26 Zvezda : Does EK have fifth freedom rights across the Tasman? If they don't, the Chinese market would not seem relevant. DXB is far off the path from the popu
27 Jacobin777 : Thanks KDTWFlyer......your spot on.....thanks for the info...I didn't have the info on the A380's engine specs....I wonder if they will sound (or feel
28 Antares : Zvezda, They can fly anybody on any of their services that touch down in Australia. There is growing use of multi-destinational packaging between Aust
29 Zvezda : The discussion of EK's 40% loads over the Tasman. That's why I asked whether or not EK has fifth freedom rights.
30 777ER : With the A380 on the Tasman route, well NZ must be right about EK capicity dumping.
31 Antares : 777ER, You're right. But everyone is shovelling it on, so guess who'se coming with the biggest shovel. Antares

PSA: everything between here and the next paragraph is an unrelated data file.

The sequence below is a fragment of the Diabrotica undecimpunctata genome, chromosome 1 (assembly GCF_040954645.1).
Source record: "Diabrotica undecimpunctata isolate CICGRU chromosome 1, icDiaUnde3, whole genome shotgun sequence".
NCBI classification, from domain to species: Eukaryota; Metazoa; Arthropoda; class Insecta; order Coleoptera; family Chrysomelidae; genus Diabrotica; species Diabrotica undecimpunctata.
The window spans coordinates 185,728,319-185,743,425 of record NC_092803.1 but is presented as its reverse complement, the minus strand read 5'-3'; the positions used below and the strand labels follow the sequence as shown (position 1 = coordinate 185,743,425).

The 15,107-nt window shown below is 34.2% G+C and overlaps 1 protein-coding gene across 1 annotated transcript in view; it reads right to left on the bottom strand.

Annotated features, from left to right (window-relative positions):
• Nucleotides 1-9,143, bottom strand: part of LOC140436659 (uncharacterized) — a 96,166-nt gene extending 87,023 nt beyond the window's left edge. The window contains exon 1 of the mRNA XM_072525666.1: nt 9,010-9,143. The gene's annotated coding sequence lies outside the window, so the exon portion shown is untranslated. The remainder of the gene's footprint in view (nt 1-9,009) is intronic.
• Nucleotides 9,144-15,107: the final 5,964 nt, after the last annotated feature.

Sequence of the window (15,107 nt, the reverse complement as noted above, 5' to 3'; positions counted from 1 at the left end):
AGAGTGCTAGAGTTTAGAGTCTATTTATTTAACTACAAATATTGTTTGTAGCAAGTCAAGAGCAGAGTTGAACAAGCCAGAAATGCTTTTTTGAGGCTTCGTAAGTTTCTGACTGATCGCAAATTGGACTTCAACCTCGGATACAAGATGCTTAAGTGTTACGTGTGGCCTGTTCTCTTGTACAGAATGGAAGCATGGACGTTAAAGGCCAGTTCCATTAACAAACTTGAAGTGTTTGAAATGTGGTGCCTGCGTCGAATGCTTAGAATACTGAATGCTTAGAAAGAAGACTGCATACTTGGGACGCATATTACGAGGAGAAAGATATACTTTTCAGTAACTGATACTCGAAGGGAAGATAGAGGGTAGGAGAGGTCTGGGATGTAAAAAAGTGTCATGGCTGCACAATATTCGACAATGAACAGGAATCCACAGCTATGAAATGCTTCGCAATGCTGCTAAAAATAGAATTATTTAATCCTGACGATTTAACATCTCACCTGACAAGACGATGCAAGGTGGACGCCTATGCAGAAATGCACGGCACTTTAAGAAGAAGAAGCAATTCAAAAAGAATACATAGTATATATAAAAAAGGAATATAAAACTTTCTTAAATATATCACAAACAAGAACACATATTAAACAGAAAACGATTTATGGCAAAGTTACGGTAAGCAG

32 Post contains images Zvezda : BiggestShovel just doesn't have quite the ring to it that WhaleJet does.
33 777ER : The question is, will the passengers thrill the riding a whale wear off, or will the thrill of operating the biggest passenger plane wear off and the
34 Post contains links Antares : When you look at the trans Tasman it is a terrible drain on NZ and QF, although at times I wonder why they keep playing 'I can bleed longer than you c
35 777ER : Apparantly EK have purchased a large amount of land at AKL for a MX base I don't think WLG owns any states in NZ, or in any airline
36 Antares : 777ER, By Wellington I meant the government, which owns 82% of Air New Zealand following the immensely successful Ansett investment. Antares
37 RichardJF : Flights by EK eastward from AKL doesn't stuff NZ by any stretch it just opens up the market more. Transfering at Auckland will just become much more